Book Reviews -- By: Anonymous
BBR 23:2 (2013) p. 247
Bulletin for Biblical Research 23.2 (2013) 247–302 Karen Radner and Eleanor Robson, eds. The Oxford Handbook of Cuneiform Culture. Oxford: Oxford University Press, 2011. Pp. xxxii + 805. ISBN 978–0- 19–955730–1. $175.00 cloth.
The Oxford Handbook of Cuneiform Culture (OHCC) represents a major effort to highlight the importance, influence, and trajectory of cuneiform as a writing system in the ancient Near East, covering a period of more than three millennia. It contains 35 chapters written by an international group of both established and younger scholars who were asked to look beyond geographical or chronological frontiers to attempt a take on the bigger perspective. While the emphasis of the volume is definitely on the written word (and the complex writing system that was used to communicate it), the authors were asked to explore also territory beyond the boundaries of the word (p. xxviii).
Instead of structuring the volume by periods or geographical locations, OHCC is built around seven main themes, each containing five chapters. The broad historical coverage of the volume (within the confines of a handbook) requires an exemplary approach instead of the more exhaustive lexical approach. In their introduction, the editors underline the methodological probing of the chapters instead of comprehensively covering all available material for a given topic (p. xxx). In this sense, OHCC should contribute significantly to methodological discussions. Following the list of figures used in the volume (pp. ix– xiv), the editors included a section introducing the group of contributors alphabetically (pp. xv–xxi), thus providing helpful professional and personal context.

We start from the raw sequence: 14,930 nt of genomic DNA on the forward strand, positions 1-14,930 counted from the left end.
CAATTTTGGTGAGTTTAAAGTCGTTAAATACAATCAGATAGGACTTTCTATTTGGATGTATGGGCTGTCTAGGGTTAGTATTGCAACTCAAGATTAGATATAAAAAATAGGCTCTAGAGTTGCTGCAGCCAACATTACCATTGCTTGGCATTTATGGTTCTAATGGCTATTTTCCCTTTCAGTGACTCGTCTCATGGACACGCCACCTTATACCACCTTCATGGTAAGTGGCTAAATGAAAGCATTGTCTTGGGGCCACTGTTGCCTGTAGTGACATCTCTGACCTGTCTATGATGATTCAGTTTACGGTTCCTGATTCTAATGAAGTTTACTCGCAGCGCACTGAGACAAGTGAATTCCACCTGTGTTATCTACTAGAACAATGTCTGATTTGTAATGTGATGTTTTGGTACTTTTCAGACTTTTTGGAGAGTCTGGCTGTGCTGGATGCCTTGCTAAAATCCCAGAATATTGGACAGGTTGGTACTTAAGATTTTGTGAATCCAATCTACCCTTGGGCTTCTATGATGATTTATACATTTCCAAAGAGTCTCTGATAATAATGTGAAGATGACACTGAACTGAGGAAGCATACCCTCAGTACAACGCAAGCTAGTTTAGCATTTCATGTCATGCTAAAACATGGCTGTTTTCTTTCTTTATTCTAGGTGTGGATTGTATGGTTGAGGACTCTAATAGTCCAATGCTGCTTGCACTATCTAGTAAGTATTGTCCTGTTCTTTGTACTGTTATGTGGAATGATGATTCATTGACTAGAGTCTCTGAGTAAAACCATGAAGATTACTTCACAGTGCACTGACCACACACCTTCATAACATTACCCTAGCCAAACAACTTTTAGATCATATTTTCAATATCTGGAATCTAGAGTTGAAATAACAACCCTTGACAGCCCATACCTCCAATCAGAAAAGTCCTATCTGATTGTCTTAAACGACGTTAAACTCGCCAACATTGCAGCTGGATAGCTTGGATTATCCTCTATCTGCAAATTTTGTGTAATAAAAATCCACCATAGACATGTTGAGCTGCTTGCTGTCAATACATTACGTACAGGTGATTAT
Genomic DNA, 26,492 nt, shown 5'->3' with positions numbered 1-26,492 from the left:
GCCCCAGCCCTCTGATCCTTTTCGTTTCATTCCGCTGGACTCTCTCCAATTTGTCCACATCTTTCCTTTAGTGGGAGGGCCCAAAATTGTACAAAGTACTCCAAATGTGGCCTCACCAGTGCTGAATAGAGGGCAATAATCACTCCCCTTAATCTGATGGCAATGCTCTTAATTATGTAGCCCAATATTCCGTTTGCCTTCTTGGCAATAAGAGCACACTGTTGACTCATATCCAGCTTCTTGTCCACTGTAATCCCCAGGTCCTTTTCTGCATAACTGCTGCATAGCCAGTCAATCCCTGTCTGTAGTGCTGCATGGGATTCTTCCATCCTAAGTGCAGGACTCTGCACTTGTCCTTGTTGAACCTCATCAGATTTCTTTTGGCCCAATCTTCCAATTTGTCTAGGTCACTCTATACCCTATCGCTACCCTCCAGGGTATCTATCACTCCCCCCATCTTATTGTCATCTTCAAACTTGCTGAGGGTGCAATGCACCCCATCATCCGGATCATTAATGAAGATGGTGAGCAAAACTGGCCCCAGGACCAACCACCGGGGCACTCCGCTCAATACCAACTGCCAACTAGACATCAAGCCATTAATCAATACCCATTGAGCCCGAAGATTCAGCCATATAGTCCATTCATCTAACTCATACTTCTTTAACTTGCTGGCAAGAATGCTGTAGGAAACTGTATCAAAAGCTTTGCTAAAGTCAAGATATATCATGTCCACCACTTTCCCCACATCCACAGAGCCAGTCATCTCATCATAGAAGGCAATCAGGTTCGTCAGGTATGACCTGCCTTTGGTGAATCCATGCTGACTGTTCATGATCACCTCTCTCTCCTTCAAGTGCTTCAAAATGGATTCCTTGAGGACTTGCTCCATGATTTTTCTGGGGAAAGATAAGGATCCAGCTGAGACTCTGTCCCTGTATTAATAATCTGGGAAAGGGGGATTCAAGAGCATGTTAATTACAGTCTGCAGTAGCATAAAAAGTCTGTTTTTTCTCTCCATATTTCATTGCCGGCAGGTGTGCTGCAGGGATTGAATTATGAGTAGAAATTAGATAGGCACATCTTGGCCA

The first theme of the volume, Materiality and Literacies, contains five important studies. As is the case for all chapters, each study contains its own bibliography, ranging from one to six pages. Jonathan Taylor (“Tablets as Artefacts, Scribes as Artisans”) introduces the material characteristics of cuneiform writing (pp. 5–31). The chapter works well as an introduction to scribal activities for classes dealing with the ancient world. Robert K. Englund’s (“Accounting in Proto-cuneiform”) contribution discusses accounting practices in proto-cuneiform and focuses particularly on taxonomy and equivalencies (pp. 32–50), while Gregory Chambon (“Numeracy and Metrology”) highlights the complexity of the number system and its written representation (pp. 52–67). The next chapter by Niek Veldhuis (“Levels of Literacy”) invites a closer look (pp. 68–89)—especially considering the long-standing discussion of literacy in ancient Israel in which biblical scholarship has been engaged. Veldhuis distinguishes between three levels of lit...
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